>> there to those proposals that would make them insufficient
>> defense-in-depth for CSRF compared to EPR?
>>
>> It seems like the existing/simpler mechanisms I cited are less open to
>> abuse that would reduce browser users' agency, and so they seem
>> preferable to me, if they offer the same level of benefit as EPR,
>> unless there are other significant benefits to EPR that I'm
>> overlooking.
>>
>> Cheers,
>> Brian
>>
>> [1]
>> https://mikewest.github.io/internetdrafts/first-party-cookies/draft-west-first-party-cookies-00.html
>> [2]
>> https://mikewest.github.io/internetdrafts/origin-cookies/draft-west-origin-cookies-00.html
>> [3]
>> https://github.com/mozmark/SameDomain-cookies/blob/master/samedomain.txt
>>
>> >  (Eg: Administrative consoles)  Authors of
>> > these sensitive applications sometimes favor implementation as a legacy
>> > platform app, a mobile app, or even a command line app over the web app
>> > platform simply because of this security consideration.  I believe it's
>> > important to provide the _option_ for developers to implement EPR to
>> better
>> > meet their security requirements.
>> >
>> > Dave
>> >
>> >
>> > On Mon, Feb 9, 2015 at 8:48 AM, Devdatta Akhawe <dev.akhawe@gmail.com>
>> > wrote:
>> >>
>> >> > If I am not mistaken what you are proposing here is your work on DCS
>> >> > [2]. I like DCS, but this is a different system.  I think that web
>> apps
>> >> > implementing the enforcement logic, while useful for more complex
>> >> > policies, is more difficult than associating a label with
>> postMessages
>> >>
>> >> Forgive me if I gave that impression. That was not my intention. I
>> >> actually think the ideas proposed in COWL are definitely what we want:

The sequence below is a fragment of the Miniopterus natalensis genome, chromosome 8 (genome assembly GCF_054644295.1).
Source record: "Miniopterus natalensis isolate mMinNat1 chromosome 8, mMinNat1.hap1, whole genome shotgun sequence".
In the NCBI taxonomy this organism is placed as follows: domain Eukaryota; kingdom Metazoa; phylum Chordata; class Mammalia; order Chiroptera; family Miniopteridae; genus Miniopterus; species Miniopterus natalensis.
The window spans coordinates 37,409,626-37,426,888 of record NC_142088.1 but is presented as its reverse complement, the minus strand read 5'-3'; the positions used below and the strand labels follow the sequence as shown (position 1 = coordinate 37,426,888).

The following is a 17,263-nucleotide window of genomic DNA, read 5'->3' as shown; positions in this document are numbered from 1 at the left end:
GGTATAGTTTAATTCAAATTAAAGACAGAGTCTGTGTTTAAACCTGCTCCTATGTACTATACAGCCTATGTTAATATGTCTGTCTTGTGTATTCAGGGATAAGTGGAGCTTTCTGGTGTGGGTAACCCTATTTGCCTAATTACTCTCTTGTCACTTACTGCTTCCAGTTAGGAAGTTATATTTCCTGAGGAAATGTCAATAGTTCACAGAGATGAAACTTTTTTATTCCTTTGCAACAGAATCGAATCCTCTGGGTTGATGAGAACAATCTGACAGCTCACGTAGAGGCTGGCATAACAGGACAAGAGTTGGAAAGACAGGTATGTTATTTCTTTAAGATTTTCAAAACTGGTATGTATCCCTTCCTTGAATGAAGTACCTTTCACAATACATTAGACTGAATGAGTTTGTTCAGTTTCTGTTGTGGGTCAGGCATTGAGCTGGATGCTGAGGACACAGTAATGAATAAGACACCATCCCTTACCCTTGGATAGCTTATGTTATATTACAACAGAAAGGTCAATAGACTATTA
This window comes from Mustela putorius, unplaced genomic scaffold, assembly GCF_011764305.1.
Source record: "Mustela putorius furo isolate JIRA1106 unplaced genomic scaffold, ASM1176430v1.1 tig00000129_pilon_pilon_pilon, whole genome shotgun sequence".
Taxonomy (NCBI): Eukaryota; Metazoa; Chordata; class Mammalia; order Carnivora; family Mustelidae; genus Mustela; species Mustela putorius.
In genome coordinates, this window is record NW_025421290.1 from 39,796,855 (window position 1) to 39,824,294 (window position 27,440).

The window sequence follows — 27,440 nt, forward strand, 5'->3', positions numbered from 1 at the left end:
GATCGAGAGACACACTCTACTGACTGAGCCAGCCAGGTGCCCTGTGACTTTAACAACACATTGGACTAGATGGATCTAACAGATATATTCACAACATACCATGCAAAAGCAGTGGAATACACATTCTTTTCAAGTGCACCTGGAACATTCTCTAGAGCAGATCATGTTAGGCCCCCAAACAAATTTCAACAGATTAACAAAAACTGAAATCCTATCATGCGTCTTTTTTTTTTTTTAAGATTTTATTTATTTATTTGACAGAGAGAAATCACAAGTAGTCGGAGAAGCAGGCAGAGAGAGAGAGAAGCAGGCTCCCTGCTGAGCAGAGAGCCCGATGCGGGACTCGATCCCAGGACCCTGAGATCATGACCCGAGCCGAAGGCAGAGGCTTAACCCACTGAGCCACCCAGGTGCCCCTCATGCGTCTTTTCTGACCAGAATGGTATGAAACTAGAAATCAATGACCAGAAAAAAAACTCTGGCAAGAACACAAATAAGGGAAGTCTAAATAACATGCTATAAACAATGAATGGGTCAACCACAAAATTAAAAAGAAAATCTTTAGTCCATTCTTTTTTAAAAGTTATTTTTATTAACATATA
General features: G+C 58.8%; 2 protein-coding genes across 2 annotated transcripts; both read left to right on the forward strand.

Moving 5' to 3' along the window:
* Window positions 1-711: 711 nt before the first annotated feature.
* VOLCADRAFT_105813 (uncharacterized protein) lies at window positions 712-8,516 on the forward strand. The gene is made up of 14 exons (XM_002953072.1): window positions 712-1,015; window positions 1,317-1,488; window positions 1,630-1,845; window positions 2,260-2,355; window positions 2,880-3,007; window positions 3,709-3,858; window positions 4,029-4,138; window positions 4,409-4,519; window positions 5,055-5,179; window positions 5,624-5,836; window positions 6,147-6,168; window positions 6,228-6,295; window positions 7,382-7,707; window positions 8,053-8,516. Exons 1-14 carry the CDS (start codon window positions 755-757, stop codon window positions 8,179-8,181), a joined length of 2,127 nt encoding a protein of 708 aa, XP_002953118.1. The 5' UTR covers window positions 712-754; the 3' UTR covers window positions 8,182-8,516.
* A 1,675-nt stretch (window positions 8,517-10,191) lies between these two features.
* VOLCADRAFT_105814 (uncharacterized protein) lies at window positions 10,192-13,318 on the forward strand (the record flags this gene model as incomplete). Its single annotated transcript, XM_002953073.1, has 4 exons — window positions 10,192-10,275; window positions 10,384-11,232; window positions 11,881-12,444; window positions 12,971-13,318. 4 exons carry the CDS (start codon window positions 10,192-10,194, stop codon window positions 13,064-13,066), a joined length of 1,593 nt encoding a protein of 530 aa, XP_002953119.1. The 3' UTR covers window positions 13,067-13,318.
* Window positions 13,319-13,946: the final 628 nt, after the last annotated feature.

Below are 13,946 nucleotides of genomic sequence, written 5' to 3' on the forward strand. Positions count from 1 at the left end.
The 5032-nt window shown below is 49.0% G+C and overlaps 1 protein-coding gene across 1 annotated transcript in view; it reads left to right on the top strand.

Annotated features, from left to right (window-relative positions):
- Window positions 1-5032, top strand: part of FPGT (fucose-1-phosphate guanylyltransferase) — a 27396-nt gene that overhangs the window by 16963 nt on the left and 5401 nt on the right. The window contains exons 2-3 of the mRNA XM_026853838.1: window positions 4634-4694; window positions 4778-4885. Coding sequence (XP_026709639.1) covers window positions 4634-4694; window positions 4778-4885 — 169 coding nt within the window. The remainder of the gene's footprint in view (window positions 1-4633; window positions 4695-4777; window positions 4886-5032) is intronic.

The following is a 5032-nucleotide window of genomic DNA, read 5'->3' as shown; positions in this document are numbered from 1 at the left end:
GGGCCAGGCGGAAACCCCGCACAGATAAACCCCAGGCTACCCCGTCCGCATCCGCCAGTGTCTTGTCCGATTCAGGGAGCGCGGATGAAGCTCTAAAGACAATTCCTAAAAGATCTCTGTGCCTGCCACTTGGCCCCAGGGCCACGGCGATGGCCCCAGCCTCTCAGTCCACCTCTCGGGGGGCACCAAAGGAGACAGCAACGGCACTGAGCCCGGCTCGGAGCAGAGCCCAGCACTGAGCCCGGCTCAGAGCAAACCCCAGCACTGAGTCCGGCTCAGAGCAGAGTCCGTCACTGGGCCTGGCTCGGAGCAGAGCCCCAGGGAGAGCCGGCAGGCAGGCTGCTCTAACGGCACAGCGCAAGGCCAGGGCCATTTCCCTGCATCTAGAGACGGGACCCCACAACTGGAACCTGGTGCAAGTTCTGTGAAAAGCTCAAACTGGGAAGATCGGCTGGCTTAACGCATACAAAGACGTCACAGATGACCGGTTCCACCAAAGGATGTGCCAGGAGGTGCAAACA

>> >> confinement for things like ads, third-party widgets without the heavy
>> >> cost of doing isolation via iframes. I think that was the general
>> >> motivation discussed at TPAC too, although maybe I am forgetting
>> >> something. So, for example, I am definitely in favor of something like
>> >> the workers in the proposal.
>> >>
>> >> My only concern is whether or not we want to make "specify and
>> >> implement DC labels on the web patform" a part of the deliverable. It
>> >> seems you definitely want it to be part of the deliverable---but in
>> >> that case , I think the text should say this explicitly. I definitely
>> >> did not get that when I first read the text and we would have saved a
>> >> lot of email :)
>> >>
>> >> cheers
>> >> Dev
>> >>
>> >> > as a way of expressing security concern.  (Because of labels, the
>> COWL
>> >> > confinement enforcement mechanism also piggy-backs on CSP.) But, more
>> >> > importantly, DCS cannot safely allow for a number of use cases that
>> COWL
>> >> > does. For example, we would not be able to build mashups wherein the
>> >> > parties are mutually distrusting. This is because an iframe (or
>> worker)
>> >> > cannot impose any restrictions on its parent and there is no way to
>> >> > impose confinement restrictions on cross-origin contexts.
>> >> >
>> >> > DCS and COWL have some similarities, but also have different goals,
>> so
>> >> > it is natural that the approaches differ and excell at different
>> things.
>> >> > I think they may even be complimentary.  But, if it's okay with you,
>> >> > Dev, I propose discussing DCS separately to avoid confusion.
>> >> >
>> >> > Thanks,
>> >> > Deian
>> >> >
>> >> > [1] http://www.scs.stanford.edu/~deian/pubs/stefan:2011:dclabels.pdf
>> >> > [2] http://devd.me/papers/dcs-esorics.pdf
>> >
>> >
>>
>
>
Received on Friday, 13 February 2015 11:45:04 UTC